Anyway it didn't matter, we were now in the estuary, and could see where we were going, very industrial indeed, with the tower blocks of this 10,000 population capital of Chukotka on the hill behind. The berth we took, the only one we could see, was open to the wind and waves, getting lines ashore and tied required some acrobatics.

Then it began, the men in uniform. How I wished Colm, Russian speaker, was here. My Best Wishes and Greetings from Ireland didn't seem to cut much ice with these men. I was taken in a van through the town to a gate where the sentry, armed, saluted and waved us through. Tales from Solzhenitsyn passed through my mind. the room I was taken to had printed on its door 'Major', at least that's what I think it said. He couldn't have been more helpful over the next couple of hours as he explained that Chukotka was a 'closed' area and that we shouldn't be here--the communication from Moscow had not been so good. I explained, as best I could, that the rest of our crew would be arriving in from Moscow that evening with our Permit, our Russian speaker and with our State Ice Pilot. I think the Major phoned Moscow, even with the 9 hour time difference, and I was given documents, formalities completed. Great smiles all round and on the way back to the boat we stopped at a bank so I could change dollars to roubles.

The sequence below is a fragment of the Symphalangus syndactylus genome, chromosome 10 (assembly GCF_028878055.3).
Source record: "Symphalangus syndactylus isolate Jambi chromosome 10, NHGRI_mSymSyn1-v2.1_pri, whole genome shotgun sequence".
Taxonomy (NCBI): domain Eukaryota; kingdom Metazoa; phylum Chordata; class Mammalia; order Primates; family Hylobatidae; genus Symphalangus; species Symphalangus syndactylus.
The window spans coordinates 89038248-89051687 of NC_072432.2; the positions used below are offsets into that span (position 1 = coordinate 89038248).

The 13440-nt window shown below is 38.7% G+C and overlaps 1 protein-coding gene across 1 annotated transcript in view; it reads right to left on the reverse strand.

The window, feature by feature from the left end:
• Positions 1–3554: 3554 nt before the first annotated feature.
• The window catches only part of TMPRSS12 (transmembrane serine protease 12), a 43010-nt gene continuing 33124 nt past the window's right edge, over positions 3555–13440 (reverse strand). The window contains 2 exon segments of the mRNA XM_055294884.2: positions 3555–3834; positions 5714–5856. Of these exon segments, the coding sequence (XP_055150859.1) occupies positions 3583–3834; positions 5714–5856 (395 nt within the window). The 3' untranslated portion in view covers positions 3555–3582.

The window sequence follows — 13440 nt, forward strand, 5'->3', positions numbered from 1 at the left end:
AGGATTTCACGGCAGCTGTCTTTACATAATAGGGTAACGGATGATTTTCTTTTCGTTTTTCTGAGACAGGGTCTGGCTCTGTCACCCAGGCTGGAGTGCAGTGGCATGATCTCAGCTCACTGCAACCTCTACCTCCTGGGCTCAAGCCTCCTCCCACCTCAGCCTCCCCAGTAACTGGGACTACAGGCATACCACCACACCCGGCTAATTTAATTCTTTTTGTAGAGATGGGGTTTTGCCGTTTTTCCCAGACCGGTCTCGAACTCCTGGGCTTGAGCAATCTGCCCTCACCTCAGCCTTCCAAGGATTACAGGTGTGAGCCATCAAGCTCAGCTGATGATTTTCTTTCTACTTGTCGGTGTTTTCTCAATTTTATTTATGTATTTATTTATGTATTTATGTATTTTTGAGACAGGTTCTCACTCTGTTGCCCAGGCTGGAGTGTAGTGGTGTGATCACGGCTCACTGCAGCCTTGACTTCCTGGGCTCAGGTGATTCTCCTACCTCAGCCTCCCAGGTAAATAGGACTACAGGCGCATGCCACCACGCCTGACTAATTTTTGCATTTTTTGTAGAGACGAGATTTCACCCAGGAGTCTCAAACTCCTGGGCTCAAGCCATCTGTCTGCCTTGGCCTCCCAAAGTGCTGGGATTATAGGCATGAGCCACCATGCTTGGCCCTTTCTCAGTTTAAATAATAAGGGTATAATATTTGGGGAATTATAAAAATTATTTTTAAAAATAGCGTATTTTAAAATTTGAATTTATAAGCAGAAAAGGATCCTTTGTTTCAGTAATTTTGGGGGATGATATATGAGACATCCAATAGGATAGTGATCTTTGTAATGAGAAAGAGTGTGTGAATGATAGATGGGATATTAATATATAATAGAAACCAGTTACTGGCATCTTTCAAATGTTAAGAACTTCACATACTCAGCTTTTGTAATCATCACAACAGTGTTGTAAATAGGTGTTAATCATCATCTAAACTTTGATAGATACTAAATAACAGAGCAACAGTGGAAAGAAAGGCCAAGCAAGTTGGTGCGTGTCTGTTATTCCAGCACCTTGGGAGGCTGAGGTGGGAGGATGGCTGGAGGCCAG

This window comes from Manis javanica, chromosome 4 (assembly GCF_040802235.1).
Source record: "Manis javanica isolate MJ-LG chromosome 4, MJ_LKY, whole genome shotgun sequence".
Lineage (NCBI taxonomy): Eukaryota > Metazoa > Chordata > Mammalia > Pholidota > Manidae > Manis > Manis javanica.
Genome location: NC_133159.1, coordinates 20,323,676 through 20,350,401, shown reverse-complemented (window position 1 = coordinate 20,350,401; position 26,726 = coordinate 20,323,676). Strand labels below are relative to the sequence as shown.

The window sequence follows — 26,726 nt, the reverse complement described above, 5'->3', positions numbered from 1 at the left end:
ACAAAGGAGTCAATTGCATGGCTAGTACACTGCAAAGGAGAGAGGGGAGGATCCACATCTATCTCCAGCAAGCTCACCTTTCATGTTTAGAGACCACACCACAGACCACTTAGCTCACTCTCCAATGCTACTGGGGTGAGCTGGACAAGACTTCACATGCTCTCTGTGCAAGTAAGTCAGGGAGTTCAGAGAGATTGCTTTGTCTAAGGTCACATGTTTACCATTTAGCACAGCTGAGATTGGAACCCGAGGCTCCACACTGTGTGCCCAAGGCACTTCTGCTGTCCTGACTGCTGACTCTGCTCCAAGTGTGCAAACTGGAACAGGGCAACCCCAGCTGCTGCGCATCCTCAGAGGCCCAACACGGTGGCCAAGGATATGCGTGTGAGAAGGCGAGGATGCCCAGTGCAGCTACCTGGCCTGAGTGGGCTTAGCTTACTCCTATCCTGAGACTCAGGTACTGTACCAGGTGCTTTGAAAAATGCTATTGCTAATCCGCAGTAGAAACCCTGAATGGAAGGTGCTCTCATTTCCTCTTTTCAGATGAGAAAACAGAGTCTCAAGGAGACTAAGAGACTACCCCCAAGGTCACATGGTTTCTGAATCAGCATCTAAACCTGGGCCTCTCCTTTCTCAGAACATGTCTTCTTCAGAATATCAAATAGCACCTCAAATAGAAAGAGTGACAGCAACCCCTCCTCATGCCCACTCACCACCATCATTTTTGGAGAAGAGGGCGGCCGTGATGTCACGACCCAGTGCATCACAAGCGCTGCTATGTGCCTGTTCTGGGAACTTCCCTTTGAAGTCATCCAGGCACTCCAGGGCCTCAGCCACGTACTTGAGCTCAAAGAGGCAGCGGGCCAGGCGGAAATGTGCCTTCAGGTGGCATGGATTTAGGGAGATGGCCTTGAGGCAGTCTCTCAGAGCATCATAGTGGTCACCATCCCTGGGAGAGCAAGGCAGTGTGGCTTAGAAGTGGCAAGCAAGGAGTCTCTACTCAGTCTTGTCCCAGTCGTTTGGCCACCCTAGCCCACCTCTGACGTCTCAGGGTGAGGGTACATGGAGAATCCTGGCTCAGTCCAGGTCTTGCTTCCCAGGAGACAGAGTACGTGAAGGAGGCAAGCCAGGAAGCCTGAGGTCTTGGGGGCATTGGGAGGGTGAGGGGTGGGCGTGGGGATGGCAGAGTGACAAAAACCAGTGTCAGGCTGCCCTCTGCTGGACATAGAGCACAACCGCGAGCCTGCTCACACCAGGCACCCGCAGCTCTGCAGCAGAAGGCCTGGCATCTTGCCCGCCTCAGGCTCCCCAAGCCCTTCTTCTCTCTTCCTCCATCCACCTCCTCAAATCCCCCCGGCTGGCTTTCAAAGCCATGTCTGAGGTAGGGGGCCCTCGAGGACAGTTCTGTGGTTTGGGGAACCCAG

In the meantime, back on the boat,visitors, curious, were starting to call. They don't get too many sailing boats here--none at all in fact. One man had come from the Airport and was able to tell us that our Irish friends had arrived. Their story of baggage retrieval would fill a page.

And to bring our story right up to date, here we are in Anadyr, all together after a great night in the Chukotka Hotel, sore heads to prove it. Tom, Joan, Brendan and Eoin are packing their bags and tomorrow are flying back to Moscow and Ireland.

Rory Casey, Mike Brogan, Kevin Cronin, Garry Finnegan, Colm Brogan and Vladimir Samolovich are moving their gear on board. The town is a building site, a lot of Turkish building workers among the Russians and indigenous Chukchi. They all seem friendly. After I finish this I'm going for a walk around.

We're taking on diesel and water. Tomorrow we hope to be on our way.

P.S. - Update from the arriving team members.

We flew from Dublin on Friday morning, via Warsaw and arrived into Moscow on time on Friday night. Colm Brogan met us at the airport and took us to our hotel and then his local, La Cantina for a fine meal and a few well deserved beers.

The next morning was spent looking around Red Square, the Kremlin and some of the fine Moscovian sights. Saturday night was a very cultural affair with us going to the ballet - the Nutcracker.

We flew from the new Moscow airport, but just when we thought all was in-hand, our flight was delayed for 7 hours. The arrival in Anadyr was very memorable – 3 hours waiting for our passports (even though everything was in order), a scrum for baggage reclaim, and then a helter-skelter minibus ride on an off-road mudtrack. This was followed by a short ferry ride, and even though it was raining, we spotted at least a dozen whales (Belugas) and lots of seals. It was great to see Northabout tied up at the pier.

End of progress report no. 4